A recent Street Fight article discussed the important role that relevance is playing in making deals better products for both consumer and merchant. On the consumer-side, a deluge of companies has entered the space offering increasingly sophisticated targeting capabilities. This makes sense: the barriers to entry for distributing deals site are relatively low and white-label platforms are enabling anyone with a local audience or email list to take a sliver of the pie.
“[As a venture entering the market,] the consumer end is a mess,” says Stuart Wall, CEO of Signpost, a service that allows merchants to create and distribute customized offers. “It’s so noisy with daily deals that we think it’s at a point that nobody can win.”
Wall believes that the 2.3 million dollars per day that Groupon is spending on customer acquisition is actually ROI-negative: “If you look at the lifetime value of an inbox for Groupon, every time that person subscribes to another daily deals newsletter, the value of that subscriber goes down.”
While distributing deals to consumers continues to be an obscenely competitive space, the sourcing of local offers — the nitty-gritty business of building relationships with local merchants — is showing much less fragmentation. Dan Visnick, VP of marketing at recently acquired The Deal Map, dropped a fascinating statistic at the recent Deals 3D conference, revealing that 40 percent of the deals distributed by the company are still controlled by only two sources.
“The problem with local has always been that the cost to sell to a small business is high and the ability to monetize these relationships is relatively questionable,” says Wall. In conjunction with a round of funding raised in 2010, Signpost narrowed their focus to deal exclusively with this merchant acquisition issue.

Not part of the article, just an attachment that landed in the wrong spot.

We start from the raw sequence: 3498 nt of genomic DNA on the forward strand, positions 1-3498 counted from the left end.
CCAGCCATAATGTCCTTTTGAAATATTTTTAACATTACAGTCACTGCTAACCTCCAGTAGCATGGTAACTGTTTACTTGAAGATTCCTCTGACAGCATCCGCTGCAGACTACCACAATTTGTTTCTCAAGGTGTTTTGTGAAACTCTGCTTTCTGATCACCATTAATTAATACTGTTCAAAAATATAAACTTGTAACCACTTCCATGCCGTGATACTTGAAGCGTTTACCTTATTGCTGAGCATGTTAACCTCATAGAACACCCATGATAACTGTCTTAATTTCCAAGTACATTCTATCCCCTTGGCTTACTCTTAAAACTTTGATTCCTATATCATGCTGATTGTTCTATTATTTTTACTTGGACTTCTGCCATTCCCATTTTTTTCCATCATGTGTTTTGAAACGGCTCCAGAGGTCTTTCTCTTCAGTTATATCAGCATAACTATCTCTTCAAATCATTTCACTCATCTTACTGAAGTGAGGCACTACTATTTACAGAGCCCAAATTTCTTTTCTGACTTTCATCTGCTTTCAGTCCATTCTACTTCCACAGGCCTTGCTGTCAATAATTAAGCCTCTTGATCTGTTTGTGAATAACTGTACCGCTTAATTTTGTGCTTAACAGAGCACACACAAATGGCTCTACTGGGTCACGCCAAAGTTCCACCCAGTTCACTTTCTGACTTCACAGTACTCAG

Signpost’s solution combines an Examiner-like model, where community members can earn shares of potential profit by introducing Signpost to local businesses, with a semi-self-service deal-creation tool that enables SMBs to create customized deals.
What Signpost and others are betting on is a major specialization of the deals market. “It used to be that things were vertically integrated,” Wall explains. “Companies like Groupon and LivingSocial do their own proprietary sourcing, they manage their inventory, and they also have all their own customers on their email list.”
“The problem with local has always been that the cost to sell to a small business is high and the ability to monetize these relationships is relatively questionable,” says Wall.
The change appears to be largely a consequence of basic market dynamics. Thomas Cornelius, CEO of the offer exchange Adility explained the shift: “With a model like Groupon’s, the incentives are not aligned with the merchants. If you are going to take a dollar out of a pocket of a merchant, you have to put a dollar ten back.” The 50% discounts that Groupon and others use to entice consumers to purchase offers effectively alienate the very merchants from whom the offers are being sourced.
Wall believes that the “stack” — a term used to describe the spectrum of companies in a single industry — is dividing into three major segments: distribution, exchanges, and merchant specialists. Within each segment, a few companies will compete for market share, innovating their products around their particular clients’ interests.
Cornelius equates the specialization of the deals market to the evolution of ecommerce in the ’90s: “In the beginning, Amazon had to build the whole stack themselves, from processing to connectivity. But as the market matured, especially where there were ongoing integration efforts, you were able to come in and plug in something like a payment gateway.”
Both Cornelius and Wall stress that the local offers industry is still very much in its infancy. “There is an opportunity for vertical integration when you’re pioneering a market,” says Cornelius about the Groupon and Living Social model. “However, as the market matures there are greater opportunities for fragmentation.”
A big part of this growth is an increased awareness amongst local business owners of opportunities in the space. The big guys have used their massive sales forces to educate merchants and thus, build the market, says Cornelius.
Image courtesy of Flickr user Beta-J.